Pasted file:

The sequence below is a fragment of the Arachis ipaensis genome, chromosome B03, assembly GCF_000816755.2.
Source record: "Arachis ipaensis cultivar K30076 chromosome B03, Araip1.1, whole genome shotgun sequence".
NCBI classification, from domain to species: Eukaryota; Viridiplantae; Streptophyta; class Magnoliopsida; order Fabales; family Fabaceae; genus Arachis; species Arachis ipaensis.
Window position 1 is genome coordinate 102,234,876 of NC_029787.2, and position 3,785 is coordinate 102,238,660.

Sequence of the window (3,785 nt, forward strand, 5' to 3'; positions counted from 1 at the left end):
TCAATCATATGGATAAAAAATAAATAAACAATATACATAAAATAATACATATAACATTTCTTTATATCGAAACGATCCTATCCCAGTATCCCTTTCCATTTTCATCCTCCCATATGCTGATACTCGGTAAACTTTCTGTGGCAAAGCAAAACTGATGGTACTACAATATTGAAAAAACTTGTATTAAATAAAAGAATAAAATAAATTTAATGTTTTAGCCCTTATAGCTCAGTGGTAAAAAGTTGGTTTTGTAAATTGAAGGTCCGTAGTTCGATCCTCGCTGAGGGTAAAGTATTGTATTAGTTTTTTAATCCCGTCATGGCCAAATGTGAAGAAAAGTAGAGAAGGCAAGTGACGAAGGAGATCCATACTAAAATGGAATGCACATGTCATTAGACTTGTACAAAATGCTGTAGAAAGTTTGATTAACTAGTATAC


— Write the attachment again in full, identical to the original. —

The sequence below is a fragment of the Arachis ipaensis genome, chromosome B03, assembly GCF_000816755.2.
Source record: "Arachis ipaensis cultivar K30076 chromosome B03, Araip1.1, whole genome shotgun sequence".
NCBI classification, from domain to species: Eukaryota; Viridiplantae; Streptophyta; class Magnoliopsida; order Fabales; family Fabaceae; genus Arachis; species Arachis ipaensis.
Window position 1 is genome coordinate 102,234,876 of NC_029787.2, and position 3,785 is coordinate 102,238,660.

Sequence of the window (3,785 nt, forward strand, 5' to 3'; positions counted from 1 at the left end):
TCAATCATATGGATAAAAAATAAATAAACAATATACATAAAATAATACATATAACATTTCTTTATATCGAAACGATCCTATCCCAGTATCCCTTTCCATTTTCATCCTCCCATATGCTGATACTCGGTAAACTTTCTGTGGCAAAGCAAAACTGATGGTACTACAATATTGAAAAAACTTGTATTAAATAAAAGAATAAAATAAATTTAATGTTTTAGCCCTTATAGCTCAGTGGTAAAAAGTTGGTTTTGTAAATTGAAGGTCCGTAGTTCGATCCTCGCTGAGGGTAAAGTATTGTATTAGTTTTTTAATCCCGTCATGGCCAAATGTGAAGAAAAGTAGAGAAGGCAAGTGACGAAGGAGATCCATACTAAAATGGAATGCACATGTCATTAGACTTGTACAAAATGCTGTAGAAAGTTTGATTAACTAGTATAC